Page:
What the US can learn from Canada's ambitious carbon tax plan

Canadian Prime Minister Justin Trudeau will require every province to adopt a carbon tax or develop a carbon trading system by 2018. The idea could prove an interesting model for the United States. 

Chad Hipolito/The Canadian Press/AP/File
Canada's Prime Minister Justin Trudeau speaks to assembled guests during a visit by the Duke and Duchess of Cambridge at the Legislative Assembly in Victoria, British Columbia.

Earlier this week, Canadian Prime Minister Justin Trudeau dropped a bombshell:  He’ll require every province to adopt either a carbon tax or develop a carbon trading system by 2018. Polluters in those provinces that don’t would be hit by a gradually increasing federal tax starting that year. The idea—particularly the provincial option-- could prove an interesting model for the U.S. 

Some of the most populous Canadian provinces have already moved towards pricing curbs on carbon. British Columbia has imposed a carbon tax, and Ontario and Quebec are developing  cap-and-trade systems, where government distributes emissions permits to companies, which they can then use or sell to one another.

Trudeau would allow the provinces that establish carbon taxes to keep the revenue, a huge financial incentive. Still, his plan has already generated enormous controversy. Premiers of Saskatchewan as well as the Maritime provinces of Nova Scotia and Newfoundland and Labrador immediately opposed the plan, though for different reasons.

Newfoundland and Labrador recently doubled its gas tax and may try to convince the federal government to treat that levy as a carbon tax. Nova Scotia says it already meets national standards for reductions in carbon emissions. While it opposes a carbon tax it may consider a cap-and-trade system.   Saskatchewan is a major energy producer with a conservative anti-tax government.

Trudeau made his move as Canada considers how it will meet the international emissions limits agreed to in Paris last year. The European parliament voted to ratify that accord this week and it is expected to take effect very soon. But signing an agreement and taking the steps necessary to actually reduce emissions are very different. The U.S. backs the pact but remains deeply divided over how to implement it.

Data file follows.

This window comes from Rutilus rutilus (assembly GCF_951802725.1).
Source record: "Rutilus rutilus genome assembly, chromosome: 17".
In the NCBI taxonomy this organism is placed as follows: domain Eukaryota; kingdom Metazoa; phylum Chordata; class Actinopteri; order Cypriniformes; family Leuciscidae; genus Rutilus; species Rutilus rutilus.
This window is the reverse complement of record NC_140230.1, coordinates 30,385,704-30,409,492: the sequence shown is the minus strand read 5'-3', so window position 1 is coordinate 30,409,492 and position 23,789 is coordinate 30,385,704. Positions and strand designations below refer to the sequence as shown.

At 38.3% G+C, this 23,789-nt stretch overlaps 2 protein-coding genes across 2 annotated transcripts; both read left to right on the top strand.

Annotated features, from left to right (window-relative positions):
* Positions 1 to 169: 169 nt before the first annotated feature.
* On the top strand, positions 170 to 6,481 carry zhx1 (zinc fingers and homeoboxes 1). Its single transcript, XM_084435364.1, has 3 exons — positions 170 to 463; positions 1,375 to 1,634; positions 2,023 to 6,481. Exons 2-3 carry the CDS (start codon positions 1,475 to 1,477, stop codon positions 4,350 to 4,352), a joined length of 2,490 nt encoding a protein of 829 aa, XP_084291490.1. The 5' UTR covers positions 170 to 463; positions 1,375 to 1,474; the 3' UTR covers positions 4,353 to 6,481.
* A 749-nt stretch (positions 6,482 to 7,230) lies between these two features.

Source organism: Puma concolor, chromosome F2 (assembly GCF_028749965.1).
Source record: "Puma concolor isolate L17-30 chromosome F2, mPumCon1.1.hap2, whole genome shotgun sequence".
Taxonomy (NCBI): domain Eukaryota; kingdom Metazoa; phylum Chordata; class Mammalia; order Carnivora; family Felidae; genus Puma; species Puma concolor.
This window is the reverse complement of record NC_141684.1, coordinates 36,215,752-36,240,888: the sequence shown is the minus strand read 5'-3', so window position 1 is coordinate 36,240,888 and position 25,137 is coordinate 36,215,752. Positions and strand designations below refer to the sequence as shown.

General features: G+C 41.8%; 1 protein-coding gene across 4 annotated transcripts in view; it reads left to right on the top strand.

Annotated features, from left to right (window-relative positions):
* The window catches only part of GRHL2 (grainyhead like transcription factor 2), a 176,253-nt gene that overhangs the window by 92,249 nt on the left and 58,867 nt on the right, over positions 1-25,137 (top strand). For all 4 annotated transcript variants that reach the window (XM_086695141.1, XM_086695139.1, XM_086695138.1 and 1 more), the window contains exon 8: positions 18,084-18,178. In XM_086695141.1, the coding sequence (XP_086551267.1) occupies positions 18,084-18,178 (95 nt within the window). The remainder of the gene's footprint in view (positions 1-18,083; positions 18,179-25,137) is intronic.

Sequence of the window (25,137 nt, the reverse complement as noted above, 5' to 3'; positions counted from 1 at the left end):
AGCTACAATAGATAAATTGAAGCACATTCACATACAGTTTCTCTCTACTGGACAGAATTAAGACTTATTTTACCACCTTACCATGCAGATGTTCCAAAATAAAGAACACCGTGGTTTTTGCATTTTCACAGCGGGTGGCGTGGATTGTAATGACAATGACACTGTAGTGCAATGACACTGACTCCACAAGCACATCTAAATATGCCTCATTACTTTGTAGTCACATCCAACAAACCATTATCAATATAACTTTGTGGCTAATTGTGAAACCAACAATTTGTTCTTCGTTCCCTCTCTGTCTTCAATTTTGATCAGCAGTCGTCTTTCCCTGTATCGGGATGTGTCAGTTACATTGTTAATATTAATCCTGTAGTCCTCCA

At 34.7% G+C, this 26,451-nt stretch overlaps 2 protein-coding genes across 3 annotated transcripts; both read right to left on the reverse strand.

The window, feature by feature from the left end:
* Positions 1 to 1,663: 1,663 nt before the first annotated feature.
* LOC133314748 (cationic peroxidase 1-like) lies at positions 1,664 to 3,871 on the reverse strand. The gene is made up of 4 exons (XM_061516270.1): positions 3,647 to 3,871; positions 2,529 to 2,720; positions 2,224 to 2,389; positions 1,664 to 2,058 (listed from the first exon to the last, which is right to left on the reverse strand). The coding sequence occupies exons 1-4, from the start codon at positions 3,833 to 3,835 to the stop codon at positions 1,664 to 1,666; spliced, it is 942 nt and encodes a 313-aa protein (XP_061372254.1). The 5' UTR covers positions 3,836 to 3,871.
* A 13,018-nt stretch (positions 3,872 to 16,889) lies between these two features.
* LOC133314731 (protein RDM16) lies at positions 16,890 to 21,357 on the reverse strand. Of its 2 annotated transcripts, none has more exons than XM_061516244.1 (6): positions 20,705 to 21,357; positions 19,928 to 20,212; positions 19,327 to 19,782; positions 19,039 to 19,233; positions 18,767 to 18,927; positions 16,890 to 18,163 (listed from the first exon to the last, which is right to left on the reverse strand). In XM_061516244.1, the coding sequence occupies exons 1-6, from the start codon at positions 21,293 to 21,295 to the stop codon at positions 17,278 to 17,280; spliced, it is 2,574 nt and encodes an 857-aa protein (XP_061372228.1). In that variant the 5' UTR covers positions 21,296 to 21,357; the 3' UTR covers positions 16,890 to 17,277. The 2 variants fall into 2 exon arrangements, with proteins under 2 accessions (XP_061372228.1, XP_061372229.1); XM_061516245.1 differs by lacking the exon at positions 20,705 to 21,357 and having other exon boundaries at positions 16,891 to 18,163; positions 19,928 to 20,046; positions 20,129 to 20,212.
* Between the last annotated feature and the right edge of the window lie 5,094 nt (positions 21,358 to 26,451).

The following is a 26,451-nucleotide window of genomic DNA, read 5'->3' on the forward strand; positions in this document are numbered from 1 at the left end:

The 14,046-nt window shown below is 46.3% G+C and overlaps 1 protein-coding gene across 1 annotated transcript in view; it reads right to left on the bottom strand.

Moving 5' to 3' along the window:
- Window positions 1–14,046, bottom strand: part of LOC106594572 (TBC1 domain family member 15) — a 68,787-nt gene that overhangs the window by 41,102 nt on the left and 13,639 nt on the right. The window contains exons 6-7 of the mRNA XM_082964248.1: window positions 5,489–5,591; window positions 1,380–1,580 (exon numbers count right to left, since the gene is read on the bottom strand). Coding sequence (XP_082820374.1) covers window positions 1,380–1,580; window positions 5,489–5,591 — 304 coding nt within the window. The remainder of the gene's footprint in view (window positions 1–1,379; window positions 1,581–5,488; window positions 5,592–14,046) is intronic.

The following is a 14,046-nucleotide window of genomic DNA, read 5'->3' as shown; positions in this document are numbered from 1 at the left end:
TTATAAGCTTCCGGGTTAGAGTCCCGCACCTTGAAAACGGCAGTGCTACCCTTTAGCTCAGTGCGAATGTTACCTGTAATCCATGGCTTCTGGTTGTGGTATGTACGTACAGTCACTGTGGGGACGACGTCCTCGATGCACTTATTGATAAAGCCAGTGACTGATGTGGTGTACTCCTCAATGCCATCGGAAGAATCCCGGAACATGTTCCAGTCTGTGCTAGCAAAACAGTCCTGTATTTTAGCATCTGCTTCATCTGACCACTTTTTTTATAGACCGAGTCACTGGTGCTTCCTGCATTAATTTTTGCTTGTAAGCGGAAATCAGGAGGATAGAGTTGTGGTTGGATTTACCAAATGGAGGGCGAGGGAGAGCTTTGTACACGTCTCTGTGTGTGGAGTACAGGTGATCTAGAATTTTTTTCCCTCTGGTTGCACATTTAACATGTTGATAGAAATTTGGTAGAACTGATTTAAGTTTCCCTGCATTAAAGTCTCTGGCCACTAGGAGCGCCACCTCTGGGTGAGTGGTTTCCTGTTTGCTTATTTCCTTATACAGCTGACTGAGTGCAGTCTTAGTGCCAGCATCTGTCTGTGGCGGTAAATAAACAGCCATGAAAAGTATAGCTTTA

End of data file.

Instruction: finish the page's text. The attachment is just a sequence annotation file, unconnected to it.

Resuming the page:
Could a plan such as Trudeau’s take hold south of the border?  The Tax Policy Center’s Adele Morris hasargued for giving states flexibility in meeting emission standards. In such a model, a state could replace regulatory curbs with a tax or cap and trade system.    

Carbon pricing rules could be attractive to both conservatives and progressives.  Most economists believe that raising prices on carbon, either through taxes or a cap-and-trade system, is more efficient than regulation—the basic system currently used by the Obama Administration to limit power plant emissions.

Revenue from a carbon tax could also prove useful. It could buy down corporate tax rates, help reduce the deficit, benefit low-income households, or fund job training or other support for workers displaced by a shrinking market for coal. 

For all that, could the U.S. adopt the Trudeau model? Probably not soon. GOP presidential candidate Donald Trump has said climate change is a Chinese hoax. Democrat Hillary Clinton says she backs the Paris accords, but has proposed only modest measures to implement them.

Although her Democratic primary rival Bernie Sanders endorsed a full-blown carbon tax, Clinton pointedly has not.  And bipartisan opposition to energy taxes of any kind is so strong on Capitol Hill that just this week, the new head of the American Trucking Association told Politico (firewall) that he’s abandoning efforts to lobby for a hike in the gas tax to help fund new roads.   

Still, policymakers will watch the Canadian experiment closely. And if it succeeds—as the B.C. tax appears to be doing—don’t be surprised if a carbon tax gets a second look in the U.S.

This article first appeared in TaxVox. 

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